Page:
Born Rose Louise Hovick, Burlesque starlet Gypsy, began as a 12 pound baby!  The eldest daughter of Rose Hovick, Louise spent much of her childhood trying to qualm her mother’s antics and dancing as a newsboy in the background to her sister, “Dainty June.”  When showbiz had had its fill of Gypsy’s mother, and the girls couldn’t lie about their ages anymore, Gypsy and her mom fled from hotel to motel to tent by the parking lot.  Eventually, she began her career working in strip clubs, and learned that her quick wit and humor could get her through the shows without having to reveal much actual flesh.  She worked her way to the high society stages and created a customer base of men and their wives who came to hear her sing-song voice, her comedic monologues, and her tantalizing stage performance!

Learn more about gypsyroselee.net


4.  Jackie Kennedy Onassis

The least guilty of anyone on my list, but quite possibly the most glamorous!  Jackie Kennedy Onassis became First Lady at the age of 31.  Her only bad behavior was reported in grade school for disrupting the class during geography lessons.  Rather, Jackie was a true fashion icon and humanitarian.  Renowned for her work in arts restoration, she began her career as a photographer and columnist for the Washington Times-Herald newspaper.  She went on to boarding school and became fluent in French, Spanish and Italian, which assisted her greatly in her world travels as First Lady and goodwill ambassador.  Restoring parts of the White House and preserving spaces such as the Smithsonian’s Renwick Building and Grand Central Station are among her list of accomplishments during office.  Widowed at 34 after her husband, President John F. Kennedy, was murdered, she created the JFK Presidential Library and Museum in memorial.  After the death of her second husband, Aristotle Onassis, she began her career again in publishing, working at Doubleday as Senior Editor.  A lifetime promoter of the arts, Jackie often held dinners and meetings at the White House where writers, artists and musicians could mingle with statesmen alike.  Jackie was refined and only unruly in her passion for promoting the arts!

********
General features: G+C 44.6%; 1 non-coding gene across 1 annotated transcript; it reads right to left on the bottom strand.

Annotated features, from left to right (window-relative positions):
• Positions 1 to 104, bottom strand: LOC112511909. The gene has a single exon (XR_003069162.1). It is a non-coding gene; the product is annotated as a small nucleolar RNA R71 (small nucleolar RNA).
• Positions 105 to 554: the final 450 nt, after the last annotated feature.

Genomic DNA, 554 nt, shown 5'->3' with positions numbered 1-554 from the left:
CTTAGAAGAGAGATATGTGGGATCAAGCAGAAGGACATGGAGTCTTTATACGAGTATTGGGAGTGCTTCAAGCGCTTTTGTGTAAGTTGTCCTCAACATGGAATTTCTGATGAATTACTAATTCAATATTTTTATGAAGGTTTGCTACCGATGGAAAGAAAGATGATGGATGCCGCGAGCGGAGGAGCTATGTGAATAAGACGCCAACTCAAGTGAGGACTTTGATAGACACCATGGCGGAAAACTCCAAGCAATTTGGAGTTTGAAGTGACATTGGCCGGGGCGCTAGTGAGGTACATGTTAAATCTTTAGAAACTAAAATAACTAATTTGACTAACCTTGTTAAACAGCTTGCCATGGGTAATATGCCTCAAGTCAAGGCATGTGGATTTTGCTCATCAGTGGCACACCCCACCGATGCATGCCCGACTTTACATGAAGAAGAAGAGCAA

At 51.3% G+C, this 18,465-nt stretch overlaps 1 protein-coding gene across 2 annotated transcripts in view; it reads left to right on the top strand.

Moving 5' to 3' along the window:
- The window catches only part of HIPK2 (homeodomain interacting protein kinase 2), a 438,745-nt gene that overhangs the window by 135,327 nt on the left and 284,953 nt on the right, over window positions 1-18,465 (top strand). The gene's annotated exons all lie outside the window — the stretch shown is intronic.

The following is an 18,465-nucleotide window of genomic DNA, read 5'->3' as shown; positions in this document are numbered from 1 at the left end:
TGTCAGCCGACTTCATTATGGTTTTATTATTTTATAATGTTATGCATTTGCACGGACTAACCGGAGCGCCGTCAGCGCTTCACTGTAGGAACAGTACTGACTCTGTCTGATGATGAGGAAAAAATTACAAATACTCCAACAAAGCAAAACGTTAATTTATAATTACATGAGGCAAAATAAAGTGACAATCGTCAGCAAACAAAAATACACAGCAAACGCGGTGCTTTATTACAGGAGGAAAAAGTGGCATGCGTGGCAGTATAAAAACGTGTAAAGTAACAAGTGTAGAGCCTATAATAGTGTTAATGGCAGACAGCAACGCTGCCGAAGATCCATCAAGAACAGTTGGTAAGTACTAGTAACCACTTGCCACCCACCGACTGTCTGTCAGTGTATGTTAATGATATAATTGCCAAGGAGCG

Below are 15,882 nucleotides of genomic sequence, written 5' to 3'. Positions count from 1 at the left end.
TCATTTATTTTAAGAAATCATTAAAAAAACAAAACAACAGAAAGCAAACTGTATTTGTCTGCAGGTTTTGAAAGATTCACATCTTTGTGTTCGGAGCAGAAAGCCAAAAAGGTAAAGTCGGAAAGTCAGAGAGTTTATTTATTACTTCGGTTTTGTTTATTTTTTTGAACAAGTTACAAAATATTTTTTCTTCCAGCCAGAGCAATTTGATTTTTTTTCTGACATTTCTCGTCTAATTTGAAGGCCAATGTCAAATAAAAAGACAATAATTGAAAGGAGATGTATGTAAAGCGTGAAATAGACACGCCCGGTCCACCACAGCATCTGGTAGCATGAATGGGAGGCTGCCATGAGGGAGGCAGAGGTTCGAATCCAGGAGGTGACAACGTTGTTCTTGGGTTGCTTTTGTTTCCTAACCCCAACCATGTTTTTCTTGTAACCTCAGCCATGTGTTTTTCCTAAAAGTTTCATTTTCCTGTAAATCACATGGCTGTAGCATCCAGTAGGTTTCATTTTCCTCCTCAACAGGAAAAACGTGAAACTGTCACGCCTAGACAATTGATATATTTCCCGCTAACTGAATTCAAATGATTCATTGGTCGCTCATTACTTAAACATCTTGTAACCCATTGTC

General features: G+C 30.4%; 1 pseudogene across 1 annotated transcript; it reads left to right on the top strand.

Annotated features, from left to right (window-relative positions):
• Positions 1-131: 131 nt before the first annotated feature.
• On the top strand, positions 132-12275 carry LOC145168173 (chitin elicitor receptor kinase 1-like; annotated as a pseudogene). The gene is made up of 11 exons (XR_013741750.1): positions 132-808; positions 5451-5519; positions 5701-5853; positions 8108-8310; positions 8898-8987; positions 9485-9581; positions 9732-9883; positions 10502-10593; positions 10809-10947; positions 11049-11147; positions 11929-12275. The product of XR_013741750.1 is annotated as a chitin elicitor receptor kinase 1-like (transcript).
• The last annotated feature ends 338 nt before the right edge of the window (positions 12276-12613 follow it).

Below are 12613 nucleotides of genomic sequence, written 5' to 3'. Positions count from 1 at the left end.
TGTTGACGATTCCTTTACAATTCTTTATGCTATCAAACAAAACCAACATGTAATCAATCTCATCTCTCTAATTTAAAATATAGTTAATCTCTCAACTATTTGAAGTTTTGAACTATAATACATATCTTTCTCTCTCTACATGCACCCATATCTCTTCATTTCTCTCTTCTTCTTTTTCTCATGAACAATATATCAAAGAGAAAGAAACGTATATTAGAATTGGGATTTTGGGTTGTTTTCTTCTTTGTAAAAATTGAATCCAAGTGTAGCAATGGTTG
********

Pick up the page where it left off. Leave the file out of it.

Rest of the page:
Learn more at jfklibrary.org


5.  Margaret Sanger

Where would my Women’s Studies degree be if I didn’t include Margaret Sanger?!  Many women of today owe their sexual health care to the activism led by Margaret Sanger.  Working as a nurse in the early 1900’s through the 1960’s, Sanger experienced firsthand the health risks from frequent pregnancies and poverty.  Her own mother died at the age of 50 from tuberculosis and cervical cancer, after 18 pregnancies in 22 years!  Margaret is the founder of Planned Parenthood and the birth control movement.  She was arrested in 1916 for distributing contraception.  Her trial made public the health risks for women who had too many pregnancies too close together, and the disastrous consequences of back alley abortions.  Her goal wasn’t to promote abortion by any means, but to give women more options as to when they bore children.  Contraceptive access remains a history making change in the lives of all women.  Much of our women’s health care system we owe to Margaret Sanger!

Learn more at biography.com

What women of history do you think are dangerously dynamic?  

And SPECIAL CONGRATULATIONS to WINNER of the American Rose: A Nation Laid Bare: The Life and Times of Gypsy Rose Lee book giveaway: 

Marcia Richards